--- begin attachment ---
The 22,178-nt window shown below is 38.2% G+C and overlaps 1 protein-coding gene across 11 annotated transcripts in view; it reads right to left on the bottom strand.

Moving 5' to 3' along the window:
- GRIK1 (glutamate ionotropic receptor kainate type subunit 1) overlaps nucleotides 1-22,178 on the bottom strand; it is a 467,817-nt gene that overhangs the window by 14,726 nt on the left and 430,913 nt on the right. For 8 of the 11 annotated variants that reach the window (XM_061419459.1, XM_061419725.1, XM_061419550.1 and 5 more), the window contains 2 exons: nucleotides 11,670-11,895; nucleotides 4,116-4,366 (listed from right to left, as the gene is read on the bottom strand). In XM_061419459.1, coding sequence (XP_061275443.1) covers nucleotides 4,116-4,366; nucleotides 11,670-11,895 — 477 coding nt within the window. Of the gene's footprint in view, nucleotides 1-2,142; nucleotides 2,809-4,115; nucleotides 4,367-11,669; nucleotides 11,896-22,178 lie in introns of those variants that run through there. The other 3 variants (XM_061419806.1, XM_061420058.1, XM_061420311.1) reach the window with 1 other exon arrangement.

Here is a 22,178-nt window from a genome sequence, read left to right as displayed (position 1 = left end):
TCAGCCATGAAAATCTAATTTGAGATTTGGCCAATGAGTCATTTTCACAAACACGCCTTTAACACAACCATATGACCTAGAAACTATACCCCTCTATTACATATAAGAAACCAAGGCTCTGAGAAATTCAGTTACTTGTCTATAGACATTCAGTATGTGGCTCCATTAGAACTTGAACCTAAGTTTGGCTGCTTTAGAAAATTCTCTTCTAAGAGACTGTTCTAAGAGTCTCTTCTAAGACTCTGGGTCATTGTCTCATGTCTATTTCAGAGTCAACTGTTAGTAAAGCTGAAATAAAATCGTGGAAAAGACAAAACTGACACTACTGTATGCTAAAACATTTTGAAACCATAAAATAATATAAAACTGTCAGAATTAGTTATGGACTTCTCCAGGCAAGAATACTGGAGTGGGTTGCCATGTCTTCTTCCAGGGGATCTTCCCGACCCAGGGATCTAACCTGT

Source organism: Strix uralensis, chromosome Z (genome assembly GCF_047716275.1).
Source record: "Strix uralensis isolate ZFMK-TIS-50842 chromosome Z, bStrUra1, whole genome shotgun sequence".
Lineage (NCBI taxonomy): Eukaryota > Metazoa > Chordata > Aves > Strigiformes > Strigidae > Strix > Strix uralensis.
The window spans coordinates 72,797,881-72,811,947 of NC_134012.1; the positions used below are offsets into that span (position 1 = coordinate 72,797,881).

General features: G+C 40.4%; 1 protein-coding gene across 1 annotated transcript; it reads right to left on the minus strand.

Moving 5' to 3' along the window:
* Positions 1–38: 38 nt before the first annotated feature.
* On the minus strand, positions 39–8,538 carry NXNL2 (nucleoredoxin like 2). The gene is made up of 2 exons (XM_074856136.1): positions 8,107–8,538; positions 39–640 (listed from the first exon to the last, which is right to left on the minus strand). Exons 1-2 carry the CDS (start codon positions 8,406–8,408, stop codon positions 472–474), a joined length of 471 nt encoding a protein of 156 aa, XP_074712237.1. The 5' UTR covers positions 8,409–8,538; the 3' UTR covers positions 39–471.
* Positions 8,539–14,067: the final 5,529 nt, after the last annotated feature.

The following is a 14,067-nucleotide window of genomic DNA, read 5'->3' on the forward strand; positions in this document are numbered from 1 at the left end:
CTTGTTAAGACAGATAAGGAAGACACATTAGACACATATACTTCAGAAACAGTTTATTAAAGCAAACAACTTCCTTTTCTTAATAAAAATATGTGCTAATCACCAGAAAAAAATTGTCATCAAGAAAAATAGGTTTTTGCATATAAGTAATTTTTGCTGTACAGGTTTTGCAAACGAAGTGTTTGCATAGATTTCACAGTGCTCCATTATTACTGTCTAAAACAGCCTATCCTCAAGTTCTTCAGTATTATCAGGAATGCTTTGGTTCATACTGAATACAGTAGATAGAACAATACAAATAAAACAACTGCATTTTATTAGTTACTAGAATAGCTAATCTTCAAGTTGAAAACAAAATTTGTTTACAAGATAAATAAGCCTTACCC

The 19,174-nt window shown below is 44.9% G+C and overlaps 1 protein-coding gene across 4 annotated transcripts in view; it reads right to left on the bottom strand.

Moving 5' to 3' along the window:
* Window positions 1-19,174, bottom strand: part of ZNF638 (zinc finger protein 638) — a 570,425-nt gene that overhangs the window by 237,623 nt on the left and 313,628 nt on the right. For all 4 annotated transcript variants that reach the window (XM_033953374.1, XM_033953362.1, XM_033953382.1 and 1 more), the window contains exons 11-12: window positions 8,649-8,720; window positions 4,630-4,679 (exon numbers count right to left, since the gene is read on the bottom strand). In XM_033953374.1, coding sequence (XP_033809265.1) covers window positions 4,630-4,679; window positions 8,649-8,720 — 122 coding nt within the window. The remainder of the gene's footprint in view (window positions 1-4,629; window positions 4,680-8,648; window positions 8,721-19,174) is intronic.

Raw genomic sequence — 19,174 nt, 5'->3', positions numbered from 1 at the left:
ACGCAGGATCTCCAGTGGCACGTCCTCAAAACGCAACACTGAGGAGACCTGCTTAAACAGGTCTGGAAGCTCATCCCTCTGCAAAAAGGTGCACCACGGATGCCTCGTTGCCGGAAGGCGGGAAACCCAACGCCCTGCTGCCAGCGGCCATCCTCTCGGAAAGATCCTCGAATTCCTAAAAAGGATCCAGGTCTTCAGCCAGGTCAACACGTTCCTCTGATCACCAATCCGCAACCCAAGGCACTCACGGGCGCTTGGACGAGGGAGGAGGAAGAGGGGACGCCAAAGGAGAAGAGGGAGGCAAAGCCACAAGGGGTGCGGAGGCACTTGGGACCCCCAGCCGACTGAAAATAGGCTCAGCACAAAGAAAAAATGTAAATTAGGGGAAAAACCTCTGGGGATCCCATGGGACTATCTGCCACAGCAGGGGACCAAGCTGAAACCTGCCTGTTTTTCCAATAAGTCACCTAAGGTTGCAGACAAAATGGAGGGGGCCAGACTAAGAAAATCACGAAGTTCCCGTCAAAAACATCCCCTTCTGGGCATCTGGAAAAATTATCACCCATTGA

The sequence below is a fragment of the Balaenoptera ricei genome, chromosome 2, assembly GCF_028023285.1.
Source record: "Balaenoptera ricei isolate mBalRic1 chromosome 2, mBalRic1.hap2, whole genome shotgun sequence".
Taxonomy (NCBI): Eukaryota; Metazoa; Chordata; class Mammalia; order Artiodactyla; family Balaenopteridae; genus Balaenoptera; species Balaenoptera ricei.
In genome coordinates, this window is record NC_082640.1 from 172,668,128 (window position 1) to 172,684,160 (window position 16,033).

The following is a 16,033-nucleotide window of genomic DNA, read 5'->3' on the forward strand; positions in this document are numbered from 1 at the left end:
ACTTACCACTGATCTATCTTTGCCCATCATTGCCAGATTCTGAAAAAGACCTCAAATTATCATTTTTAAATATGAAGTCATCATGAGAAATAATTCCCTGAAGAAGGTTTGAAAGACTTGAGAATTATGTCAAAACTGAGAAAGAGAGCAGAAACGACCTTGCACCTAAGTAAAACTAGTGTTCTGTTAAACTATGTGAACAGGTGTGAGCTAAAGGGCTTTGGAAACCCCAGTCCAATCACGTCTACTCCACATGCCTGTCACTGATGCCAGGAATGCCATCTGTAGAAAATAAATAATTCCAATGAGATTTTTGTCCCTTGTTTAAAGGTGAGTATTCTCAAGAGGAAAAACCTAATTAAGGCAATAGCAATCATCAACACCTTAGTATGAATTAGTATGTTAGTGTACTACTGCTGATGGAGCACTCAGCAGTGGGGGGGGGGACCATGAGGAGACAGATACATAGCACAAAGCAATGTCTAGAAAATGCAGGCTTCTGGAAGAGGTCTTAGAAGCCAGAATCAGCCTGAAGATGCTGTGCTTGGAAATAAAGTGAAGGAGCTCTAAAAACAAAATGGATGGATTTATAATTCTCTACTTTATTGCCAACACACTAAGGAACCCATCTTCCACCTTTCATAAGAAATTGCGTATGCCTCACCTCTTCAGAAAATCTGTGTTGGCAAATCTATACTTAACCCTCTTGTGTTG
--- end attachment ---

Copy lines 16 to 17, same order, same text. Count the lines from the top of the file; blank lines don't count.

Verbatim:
CTTGTTAAGACAGATAAGGAAGACACATTAGACACATATACTTCAGAAACAGTTTATTAAAGCAAACAACTTCCTTTTCTTAATAAAAATATGTGCTAATCACCAGAAAAAAATTGTCATCAAGAAAAATAGGTTTTTGCATATAAGTAATTTTTGCTGTACAGGTTTTGCAAACGAAGTGTTTGCATAGATTTCACAGTGCTCCATTATTACTGTCTAAAACAGCCTATCCTCAAGTTCTTCAGTATTATCAGGAATGCTTTGGTTCATACTGAATACAGTAGATAGAACAATACAAATAAAACAACTGCATTTTATTAGTTACTAGAATAGCTAATCTTCAAGTTGAAAACAAAATTTGTTTACAAGATAAATAAGCCTTACCC

The 19,174-nt window shown below is 44.9% G+C and overlaps 1 protein-coding gene across 4 annotated transcripts in view; it reads right to left on the bottom strand.